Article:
It’s a bit funny/meta that it’s the arrogant person telling people pleasers what to do.

New Comment
7 comments, sorted by Click to highlight new comments since:

Really interesting, very useful to make sense of part of my behaviour and other people’s, but I’m not sure we should assume people just are either people pleasers or arrogant? I see both kinds of behaviour in myself, depending mostly on what I am having difficulty with. (Or is it just that I feel like I’m too arrogant while in fact acting like a people-pleaser?)

I don't see dominance/status as inherent to a person, they are always relative to a group/situation.

They are ways of acting, supported by inherited instincts.

There's always a bigger fish ;)


Interesting post and self-improvement advice!

I want to add to that when you're learning a behavior that is new to you, you want to start out in a low-risk setting. You are probably going to make mistakes. For example, when you first try to act high-status and assertive, you may overdo it and come off as aggressive and rude. So you want to start practicing in a safe setting where mistakes won't cost you a job, e.g. anonymously on the internet or with friends. Or if you do write to your boss, have a friend look over the letter. Then move on to more high stakes situations.

Another caveat is that if you adopted a dysfunctional behavior, it was probably for a reason. There was probably someone in your environment around whom the dysfunctional behavior made complete sense and was the only way to get along with them. They may still be around you. Expect them to blow up. But don't be discouraged, remember most people are not like them.

In the past, I’ve tried compensating for arrogance by ‘taking less space’ (practising acting with lower status).

In case you haven’t already seen it, I found the post Making yourself small (and see also the comments) to be insightful and helpful.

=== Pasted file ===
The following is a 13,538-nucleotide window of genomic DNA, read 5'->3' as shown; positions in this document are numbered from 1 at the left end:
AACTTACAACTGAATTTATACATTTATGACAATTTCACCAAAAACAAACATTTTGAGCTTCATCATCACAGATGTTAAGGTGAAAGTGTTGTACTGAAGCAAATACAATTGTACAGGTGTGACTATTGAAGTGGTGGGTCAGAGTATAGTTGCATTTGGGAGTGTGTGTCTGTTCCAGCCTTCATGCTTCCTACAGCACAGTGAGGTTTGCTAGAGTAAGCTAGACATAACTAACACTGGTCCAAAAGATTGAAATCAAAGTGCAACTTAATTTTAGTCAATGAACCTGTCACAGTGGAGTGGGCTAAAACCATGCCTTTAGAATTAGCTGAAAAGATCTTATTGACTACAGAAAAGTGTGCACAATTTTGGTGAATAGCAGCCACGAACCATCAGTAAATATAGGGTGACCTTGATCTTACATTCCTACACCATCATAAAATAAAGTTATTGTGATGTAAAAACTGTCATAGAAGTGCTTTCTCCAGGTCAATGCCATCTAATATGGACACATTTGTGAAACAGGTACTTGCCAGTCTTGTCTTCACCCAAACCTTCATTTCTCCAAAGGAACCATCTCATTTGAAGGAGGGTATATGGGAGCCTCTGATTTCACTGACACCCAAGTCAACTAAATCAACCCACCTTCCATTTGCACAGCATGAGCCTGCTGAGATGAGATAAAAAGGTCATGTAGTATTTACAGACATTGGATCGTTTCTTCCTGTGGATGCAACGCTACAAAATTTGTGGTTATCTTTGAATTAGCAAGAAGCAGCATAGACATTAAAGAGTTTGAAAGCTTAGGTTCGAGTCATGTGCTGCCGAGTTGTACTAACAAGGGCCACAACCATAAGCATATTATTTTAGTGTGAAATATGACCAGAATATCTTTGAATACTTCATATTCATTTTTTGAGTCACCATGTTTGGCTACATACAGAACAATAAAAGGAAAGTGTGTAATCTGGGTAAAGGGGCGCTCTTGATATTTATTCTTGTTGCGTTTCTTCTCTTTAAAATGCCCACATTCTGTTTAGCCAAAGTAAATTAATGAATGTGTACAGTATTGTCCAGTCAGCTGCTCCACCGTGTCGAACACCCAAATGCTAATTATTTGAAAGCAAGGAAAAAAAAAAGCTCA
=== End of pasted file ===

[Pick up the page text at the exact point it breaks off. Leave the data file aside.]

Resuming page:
Arrogance and people pleasing have both been quite central in my life, so this post really resonates with me.
But I'm very confident in my understanding of degeneracy, so I want to challenge this thought:

I think of fawning as degenerate submissiveness, and arrogance as degenerate dominance.

I don't think fawning is degenerate unless one:
1: Discard their own individuality, copying traits of the other person
2: Conforms to group-think in general (rather than fawning over select individuals)
3: Makes no selection.

When fawning, one should like the individual for their uniqueness. Like this, there's no destruction of individuality, no tendency towards average, no universal standards that all people are measured towards (slave morality comes to mind!).

I don't think arrogance is degenerate unless:
1: One is arrogant in the sense of bragging, seeking validation from others.
2: One is hostile, rather than just playful. (If you're hostile, you perceive the other person as a threat. If something is a threat to you, how could you be far above them? But those above like to handicap themselves and taunting others, in order to invite a stronger resistance that they may overcome)
3: Your ego is fragile, and not just big. (a strong personality is the opposite of degeneracy. Recognize health by surplus and degeneracy by poverty)

I'll claim that some arrogance is the opposite of degeneracy, to the extent that one rejects outside influences due to high personal standards. High-status people may be arrogant and avoid low-status people (master morality comes to mind). If your open-mindedness leads to a lack of standards, then you're degenerate. This is why slave morality is so dangerous, it subverts values. Two examples which come to mind are open borders and acceptance of deviant sexual behaviour. (These are not inherently bad, but I think they're bad in practice as we can't shoulder the cost. Deviancy also correlates with both inferiority and superiority, but that's a complex topic)
I have zero desire to lead personally, I'd rather be among other outliers. Being a leader is costly - but it's also a virtue. It's helping people below yourself. I'd probably like the idea if I could derive meaning from it (take pride in giving to others as a proof of abundance). I should also add that I'm afraid of being misunderstood, which probably means that I fear the power of numbers (cancel culture and such) despite looking down on individuals.

Have I misunderstood you on about fawning behaviour? I view it different from mere conformity. What comes to mind for me are lonely people who are quick to idolize whoever treats them well. Another example, one which offends me a bit, is when the moderators or leaders of a group give special statuses to cute girls in the group, competing for their attention. It's often done in an immature and unprofessional manner, resulting in the girls becoming spoiled, and in moderators punishing anyone who dares to point out the favoritism.